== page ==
Man's comet connection is out of this world

QVMAG astronomer Martin George with a picture of the comet Churyumov-Gerasimenko. Ukrainian Klim Churyumov - one of two discoverers of the comet - is a colleague of Mr George. Picture: GEOFF ROBSON

QVMAG astronomer Martin George with a picture of the comet Churyumov-Gerasimenko. Ukrainian Klim Churyumov - one of two discoverers of the comet - is a colleague of Mr George. Picture: GEOFF ROBSON

IT MIGHT be 400 million kilometres from earth, but Launceston astronomer Martin George has close links with a Ukranian-discovered comet.

The European Space Agency spacecraft Rosetta will this year become the first to conduct close-up studies on the comet Churyumov-Gerasimenko - discovered photographically by one of Mr George's colleagues.

The first landing on the comet will take place in November when a small lander descends to the surface.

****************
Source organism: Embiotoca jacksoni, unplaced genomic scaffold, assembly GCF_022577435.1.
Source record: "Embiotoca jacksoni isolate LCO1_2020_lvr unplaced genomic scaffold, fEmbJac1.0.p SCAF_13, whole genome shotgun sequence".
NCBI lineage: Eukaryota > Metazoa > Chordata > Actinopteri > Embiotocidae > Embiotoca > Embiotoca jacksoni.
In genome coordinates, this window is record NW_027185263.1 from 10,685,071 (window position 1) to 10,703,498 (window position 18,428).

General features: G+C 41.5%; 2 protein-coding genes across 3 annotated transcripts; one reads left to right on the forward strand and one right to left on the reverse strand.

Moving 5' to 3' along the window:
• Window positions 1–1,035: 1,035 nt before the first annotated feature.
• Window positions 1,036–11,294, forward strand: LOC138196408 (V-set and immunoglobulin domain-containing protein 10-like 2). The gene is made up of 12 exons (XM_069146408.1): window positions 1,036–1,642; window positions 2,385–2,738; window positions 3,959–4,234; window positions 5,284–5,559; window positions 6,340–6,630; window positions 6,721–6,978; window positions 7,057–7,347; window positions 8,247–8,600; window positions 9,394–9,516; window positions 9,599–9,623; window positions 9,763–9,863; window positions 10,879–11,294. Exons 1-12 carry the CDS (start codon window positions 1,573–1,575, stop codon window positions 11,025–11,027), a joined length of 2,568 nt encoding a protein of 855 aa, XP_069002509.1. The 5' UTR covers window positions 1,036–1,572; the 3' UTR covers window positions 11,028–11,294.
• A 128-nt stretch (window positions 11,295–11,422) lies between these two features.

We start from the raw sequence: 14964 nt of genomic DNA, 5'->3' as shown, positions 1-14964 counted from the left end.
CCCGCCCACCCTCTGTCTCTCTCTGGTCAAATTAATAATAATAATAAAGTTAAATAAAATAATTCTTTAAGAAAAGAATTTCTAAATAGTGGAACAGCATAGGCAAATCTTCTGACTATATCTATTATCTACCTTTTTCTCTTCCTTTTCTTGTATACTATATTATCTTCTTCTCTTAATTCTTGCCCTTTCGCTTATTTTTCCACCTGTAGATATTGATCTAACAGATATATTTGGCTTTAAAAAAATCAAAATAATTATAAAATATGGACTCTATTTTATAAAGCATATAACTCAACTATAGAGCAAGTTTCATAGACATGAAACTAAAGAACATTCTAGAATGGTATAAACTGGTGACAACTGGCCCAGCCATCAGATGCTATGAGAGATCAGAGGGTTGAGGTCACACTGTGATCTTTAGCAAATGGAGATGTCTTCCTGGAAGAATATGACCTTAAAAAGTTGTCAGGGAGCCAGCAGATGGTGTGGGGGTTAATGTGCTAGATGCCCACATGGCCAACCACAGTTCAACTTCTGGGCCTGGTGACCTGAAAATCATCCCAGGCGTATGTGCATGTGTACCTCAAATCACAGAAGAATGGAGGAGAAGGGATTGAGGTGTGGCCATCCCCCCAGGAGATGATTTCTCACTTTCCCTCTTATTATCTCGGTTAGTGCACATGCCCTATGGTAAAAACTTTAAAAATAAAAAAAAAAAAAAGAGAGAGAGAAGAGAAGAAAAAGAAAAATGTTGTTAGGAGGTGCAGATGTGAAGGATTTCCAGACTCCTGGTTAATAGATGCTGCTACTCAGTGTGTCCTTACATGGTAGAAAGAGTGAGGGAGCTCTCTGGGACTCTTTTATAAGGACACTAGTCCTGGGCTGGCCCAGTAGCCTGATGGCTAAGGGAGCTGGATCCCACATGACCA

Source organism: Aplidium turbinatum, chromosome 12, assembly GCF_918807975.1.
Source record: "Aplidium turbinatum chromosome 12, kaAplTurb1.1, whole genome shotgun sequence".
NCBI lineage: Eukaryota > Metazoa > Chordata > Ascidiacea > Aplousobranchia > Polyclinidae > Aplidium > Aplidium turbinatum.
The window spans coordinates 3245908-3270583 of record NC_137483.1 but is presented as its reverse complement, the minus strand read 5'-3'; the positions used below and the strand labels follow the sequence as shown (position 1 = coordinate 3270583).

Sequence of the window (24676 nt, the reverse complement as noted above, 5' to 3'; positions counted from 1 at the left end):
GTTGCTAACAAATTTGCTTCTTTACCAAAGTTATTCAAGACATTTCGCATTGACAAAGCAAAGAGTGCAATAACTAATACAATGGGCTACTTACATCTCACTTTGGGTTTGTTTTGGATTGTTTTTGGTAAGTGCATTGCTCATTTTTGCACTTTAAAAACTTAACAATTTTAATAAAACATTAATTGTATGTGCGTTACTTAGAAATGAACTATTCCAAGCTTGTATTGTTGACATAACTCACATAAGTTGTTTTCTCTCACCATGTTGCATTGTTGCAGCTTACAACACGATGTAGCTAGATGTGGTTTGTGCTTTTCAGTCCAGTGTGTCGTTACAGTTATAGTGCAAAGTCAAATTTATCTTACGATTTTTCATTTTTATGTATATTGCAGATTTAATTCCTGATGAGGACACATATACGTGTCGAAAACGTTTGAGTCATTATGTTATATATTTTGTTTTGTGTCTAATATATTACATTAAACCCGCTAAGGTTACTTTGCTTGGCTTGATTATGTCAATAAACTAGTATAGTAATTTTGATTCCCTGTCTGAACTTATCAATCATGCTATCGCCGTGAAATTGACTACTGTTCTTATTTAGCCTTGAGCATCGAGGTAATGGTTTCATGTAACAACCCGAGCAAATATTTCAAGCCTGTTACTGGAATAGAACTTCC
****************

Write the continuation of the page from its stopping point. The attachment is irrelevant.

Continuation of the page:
Mr George said although several comets have been examined by spacecraft, this will be the first mission that is not simply a flyby.

"We can learn a lot about the conditions of the Solar System by studying comets," Mr George said.

"Having a lander on the surface to actually examine the material firsthand is very important.

"A remarkable feature of this comet is that it appears to have the shape of a toy rubber duck."

Ukrainians Klim Churyumov - with whom Mr George is still in contact - and Svetlana Gerasimenko are credited with spotting the comet in 1969.

Mr George said studies of the Churyumov-Gerasimenko would help people understand why missions to examine comets are important.

"Such studies ultimately take away some of the mysteries about comets," Mr George said.

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